The Play That Goes Wrong Play Analysis

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On March 28th, I had the pleasure of attending the Broadway show called “The Play That Goes Wrong,” located at the Lycuem Theatre on 149 West 45th Street. On this particular Tuesday evening, I just had a vibe that something wrong was going to happen in this play – shockingly. I did believe this play will truly be memorable judging by the fun quirk of the show’s name. After watching the performance for about two hours, I can conclude that this play went beyond my expectation as its set disasters and characters amusingly caught the attention of me and the rest of the audience.
Before the beginning of “The Play That Goes Wrong,” I’ve noticed that actors and crew members were doing last minute touch ups with the stage and wandering around the aisles, looking for their “dog.” Initially, I was very confused about what was going on and what “dog” they were referring to. However, I come to realize that it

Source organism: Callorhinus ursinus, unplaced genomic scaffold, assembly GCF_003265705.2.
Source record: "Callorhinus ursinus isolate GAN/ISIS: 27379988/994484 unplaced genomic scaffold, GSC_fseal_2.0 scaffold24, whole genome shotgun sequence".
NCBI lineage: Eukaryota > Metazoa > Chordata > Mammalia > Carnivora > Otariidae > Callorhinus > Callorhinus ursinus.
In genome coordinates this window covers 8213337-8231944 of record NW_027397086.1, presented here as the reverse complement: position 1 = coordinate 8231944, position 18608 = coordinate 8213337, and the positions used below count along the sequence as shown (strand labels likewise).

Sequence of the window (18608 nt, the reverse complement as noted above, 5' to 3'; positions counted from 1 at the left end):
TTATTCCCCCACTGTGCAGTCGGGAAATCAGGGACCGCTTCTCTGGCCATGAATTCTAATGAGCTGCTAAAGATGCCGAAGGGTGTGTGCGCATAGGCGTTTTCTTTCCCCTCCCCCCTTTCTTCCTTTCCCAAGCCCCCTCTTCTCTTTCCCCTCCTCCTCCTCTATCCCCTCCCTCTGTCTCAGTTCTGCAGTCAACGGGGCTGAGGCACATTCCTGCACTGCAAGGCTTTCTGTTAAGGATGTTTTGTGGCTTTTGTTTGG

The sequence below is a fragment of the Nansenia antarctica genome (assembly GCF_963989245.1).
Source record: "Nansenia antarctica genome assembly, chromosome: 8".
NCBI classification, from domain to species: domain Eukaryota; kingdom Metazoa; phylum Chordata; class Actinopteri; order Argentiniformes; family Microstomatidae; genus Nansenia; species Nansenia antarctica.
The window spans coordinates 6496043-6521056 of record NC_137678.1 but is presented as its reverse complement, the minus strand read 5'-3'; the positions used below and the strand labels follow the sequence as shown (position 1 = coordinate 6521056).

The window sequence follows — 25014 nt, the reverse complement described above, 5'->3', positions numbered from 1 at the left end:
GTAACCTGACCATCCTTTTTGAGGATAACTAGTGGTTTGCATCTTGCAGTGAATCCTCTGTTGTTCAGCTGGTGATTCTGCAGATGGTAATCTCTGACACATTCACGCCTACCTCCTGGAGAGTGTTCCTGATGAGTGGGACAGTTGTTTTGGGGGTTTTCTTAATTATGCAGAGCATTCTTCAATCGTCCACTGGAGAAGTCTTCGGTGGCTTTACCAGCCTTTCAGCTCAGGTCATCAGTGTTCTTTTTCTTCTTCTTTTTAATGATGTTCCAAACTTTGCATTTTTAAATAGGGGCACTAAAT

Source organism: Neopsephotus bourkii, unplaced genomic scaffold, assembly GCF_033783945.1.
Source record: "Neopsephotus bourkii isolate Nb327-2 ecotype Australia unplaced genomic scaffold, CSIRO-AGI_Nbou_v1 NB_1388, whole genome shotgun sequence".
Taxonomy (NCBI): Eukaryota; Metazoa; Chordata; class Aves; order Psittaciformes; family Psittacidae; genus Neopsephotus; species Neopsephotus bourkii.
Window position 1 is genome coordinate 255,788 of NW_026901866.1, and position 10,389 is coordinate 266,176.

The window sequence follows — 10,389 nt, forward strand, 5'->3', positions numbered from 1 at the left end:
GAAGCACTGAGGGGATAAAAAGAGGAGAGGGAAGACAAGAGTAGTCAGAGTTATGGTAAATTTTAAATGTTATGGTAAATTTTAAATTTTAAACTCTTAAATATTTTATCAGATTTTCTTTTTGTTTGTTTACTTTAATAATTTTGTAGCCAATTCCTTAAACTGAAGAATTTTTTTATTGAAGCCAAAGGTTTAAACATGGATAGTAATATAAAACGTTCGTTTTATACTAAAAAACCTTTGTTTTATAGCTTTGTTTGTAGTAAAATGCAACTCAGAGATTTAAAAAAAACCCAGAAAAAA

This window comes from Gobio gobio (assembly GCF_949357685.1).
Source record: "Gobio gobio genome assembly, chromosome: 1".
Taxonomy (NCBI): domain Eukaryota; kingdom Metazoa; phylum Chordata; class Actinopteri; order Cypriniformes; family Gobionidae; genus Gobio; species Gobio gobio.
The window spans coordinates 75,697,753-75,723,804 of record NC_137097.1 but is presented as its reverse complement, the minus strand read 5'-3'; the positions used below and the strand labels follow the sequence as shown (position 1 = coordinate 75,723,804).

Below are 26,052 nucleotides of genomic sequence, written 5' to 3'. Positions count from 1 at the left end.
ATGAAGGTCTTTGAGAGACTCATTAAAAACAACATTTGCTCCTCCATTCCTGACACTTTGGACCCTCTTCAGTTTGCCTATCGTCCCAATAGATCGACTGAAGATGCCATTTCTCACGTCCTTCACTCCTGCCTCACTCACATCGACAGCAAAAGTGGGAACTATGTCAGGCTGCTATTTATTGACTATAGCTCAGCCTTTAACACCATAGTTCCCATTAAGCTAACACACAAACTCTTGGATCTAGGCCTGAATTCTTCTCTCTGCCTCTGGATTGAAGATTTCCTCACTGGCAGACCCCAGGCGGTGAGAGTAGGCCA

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“The Play That Goes Wrong” required a very detailed strategic plan of the arranged props and set design that actors need to follow in their performance. I believe the performers did a marvelous job in following the detailed choreography of the show. One of the most memorable cast members was Nancy Zamit. She played Annie the stage manager, who took the spotlight when she was forced into playing Charles’ fiancée named Sandra because the original female lead got "knocked unconscious” in the middle of the play. As terribly shy as she was, Zamit intensified the enjoyment of the audience as her character was reading off lines from pages of the script very awkwardly and awfully in an unfitted red dress and wig. In addition, Jonathan Sayer was extremely memorable when he played the role of Charles’ butler. He amused the crowd with his whiny voice as he constantly used paint thinner as scotch and served it to the other characters. Overall, the actors did a remarkable job of acting incompetent for the good of the

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